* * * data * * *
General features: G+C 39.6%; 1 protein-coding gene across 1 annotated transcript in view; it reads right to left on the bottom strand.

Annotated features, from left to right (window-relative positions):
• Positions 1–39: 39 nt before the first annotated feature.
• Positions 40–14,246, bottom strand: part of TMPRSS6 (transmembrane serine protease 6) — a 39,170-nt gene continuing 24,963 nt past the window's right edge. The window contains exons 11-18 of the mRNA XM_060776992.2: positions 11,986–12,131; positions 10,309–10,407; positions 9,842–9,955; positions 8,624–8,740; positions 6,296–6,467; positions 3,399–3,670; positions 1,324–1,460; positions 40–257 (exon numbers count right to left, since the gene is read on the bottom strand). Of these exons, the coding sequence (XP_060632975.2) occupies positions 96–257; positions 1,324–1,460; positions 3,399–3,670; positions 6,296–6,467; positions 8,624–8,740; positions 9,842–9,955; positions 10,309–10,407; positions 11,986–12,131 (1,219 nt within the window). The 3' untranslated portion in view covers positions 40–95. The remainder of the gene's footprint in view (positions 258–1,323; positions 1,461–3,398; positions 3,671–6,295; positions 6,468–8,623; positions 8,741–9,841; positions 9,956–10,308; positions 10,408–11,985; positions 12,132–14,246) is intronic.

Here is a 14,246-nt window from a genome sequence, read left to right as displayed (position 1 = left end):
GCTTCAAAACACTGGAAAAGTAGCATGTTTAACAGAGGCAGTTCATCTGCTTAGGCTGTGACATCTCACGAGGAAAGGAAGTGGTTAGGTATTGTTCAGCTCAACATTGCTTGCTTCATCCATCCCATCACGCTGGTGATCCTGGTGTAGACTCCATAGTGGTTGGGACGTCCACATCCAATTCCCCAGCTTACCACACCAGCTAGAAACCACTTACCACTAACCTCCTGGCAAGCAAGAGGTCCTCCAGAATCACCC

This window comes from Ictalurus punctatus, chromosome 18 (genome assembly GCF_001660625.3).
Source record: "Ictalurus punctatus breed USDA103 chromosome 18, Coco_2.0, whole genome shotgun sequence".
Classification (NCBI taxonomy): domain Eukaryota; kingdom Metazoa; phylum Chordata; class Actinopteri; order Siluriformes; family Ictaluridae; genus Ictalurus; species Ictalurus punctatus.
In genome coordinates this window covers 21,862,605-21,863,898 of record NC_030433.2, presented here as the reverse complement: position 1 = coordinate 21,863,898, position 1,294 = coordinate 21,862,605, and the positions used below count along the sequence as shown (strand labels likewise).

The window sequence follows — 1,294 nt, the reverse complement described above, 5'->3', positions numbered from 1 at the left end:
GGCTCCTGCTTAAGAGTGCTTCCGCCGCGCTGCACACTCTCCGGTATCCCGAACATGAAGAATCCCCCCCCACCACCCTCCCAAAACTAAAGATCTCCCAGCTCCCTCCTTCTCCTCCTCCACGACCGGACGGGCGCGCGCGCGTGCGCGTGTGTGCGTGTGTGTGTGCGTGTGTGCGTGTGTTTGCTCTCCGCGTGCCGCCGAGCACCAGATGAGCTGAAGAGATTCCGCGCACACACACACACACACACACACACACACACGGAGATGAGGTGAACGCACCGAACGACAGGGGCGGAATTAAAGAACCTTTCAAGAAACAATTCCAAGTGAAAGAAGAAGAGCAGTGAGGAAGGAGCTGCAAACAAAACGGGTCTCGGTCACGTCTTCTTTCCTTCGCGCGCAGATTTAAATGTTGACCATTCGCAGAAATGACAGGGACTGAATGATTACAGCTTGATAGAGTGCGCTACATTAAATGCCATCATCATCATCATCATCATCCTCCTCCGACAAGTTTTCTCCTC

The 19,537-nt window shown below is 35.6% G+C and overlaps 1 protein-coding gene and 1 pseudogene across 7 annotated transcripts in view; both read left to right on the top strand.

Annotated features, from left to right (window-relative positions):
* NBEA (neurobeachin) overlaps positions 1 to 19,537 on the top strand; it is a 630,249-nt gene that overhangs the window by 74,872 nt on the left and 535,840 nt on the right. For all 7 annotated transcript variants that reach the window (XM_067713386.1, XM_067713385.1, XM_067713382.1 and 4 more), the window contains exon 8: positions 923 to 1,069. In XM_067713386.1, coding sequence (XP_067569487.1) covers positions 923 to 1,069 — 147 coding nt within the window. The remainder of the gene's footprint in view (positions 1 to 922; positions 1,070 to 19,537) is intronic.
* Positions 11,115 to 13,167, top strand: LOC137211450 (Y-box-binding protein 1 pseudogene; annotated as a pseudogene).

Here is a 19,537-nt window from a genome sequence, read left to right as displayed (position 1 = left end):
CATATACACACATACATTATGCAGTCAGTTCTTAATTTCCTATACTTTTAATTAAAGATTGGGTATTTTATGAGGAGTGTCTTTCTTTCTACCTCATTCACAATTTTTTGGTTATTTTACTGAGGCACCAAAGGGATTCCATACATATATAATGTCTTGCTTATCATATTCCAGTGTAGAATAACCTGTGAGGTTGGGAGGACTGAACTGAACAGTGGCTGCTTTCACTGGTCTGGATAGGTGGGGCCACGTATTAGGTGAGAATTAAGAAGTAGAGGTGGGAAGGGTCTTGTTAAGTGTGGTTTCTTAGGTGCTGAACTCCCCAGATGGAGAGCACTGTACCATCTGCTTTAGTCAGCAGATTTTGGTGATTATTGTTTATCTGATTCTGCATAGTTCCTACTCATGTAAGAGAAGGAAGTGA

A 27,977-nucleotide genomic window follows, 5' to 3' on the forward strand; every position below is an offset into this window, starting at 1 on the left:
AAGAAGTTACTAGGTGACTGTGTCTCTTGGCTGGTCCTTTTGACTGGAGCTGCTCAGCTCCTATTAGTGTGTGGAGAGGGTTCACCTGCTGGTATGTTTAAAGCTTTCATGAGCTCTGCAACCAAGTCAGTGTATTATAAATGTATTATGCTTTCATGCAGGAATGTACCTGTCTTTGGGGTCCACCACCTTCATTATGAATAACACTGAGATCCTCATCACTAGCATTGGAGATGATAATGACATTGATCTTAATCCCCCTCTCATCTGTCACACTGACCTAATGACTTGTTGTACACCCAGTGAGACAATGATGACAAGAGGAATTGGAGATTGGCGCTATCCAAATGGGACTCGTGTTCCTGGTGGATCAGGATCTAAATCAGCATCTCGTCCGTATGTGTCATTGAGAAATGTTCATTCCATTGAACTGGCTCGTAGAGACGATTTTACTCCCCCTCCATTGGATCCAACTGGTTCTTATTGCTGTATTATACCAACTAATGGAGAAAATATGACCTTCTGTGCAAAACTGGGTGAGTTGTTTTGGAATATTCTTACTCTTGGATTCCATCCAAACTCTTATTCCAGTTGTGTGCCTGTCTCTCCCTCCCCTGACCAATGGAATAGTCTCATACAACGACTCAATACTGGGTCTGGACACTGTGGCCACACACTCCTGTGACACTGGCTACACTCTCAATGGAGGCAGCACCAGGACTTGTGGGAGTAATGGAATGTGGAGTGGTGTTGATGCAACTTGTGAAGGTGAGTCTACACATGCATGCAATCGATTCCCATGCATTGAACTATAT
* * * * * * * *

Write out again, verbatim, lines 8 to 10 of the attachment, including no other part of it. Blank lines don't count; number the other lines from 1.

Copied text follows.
Source record: "Ictalurus punctatus breed USDA103 chromosome 18, Coco_2.0, whole genome shotgun sequence".
Classification (NCBI taxonomy): domain Eukaryota; kingdom Metazoa; phylum Chordata; class Actinopteri; order Siluriformes; family Ictaluridae; genus Ictalurus; species Ictalurus punctatus.
In genome coordinates this window covers 21,862,605-21,863,898 of record NC_030433.2, presented here as the reverse complement: position 1 = coordinate 21,863,898, position 1,294 = coordinate 21,862,605, and the positions used below count along the sequence as shown (strand labels likewise).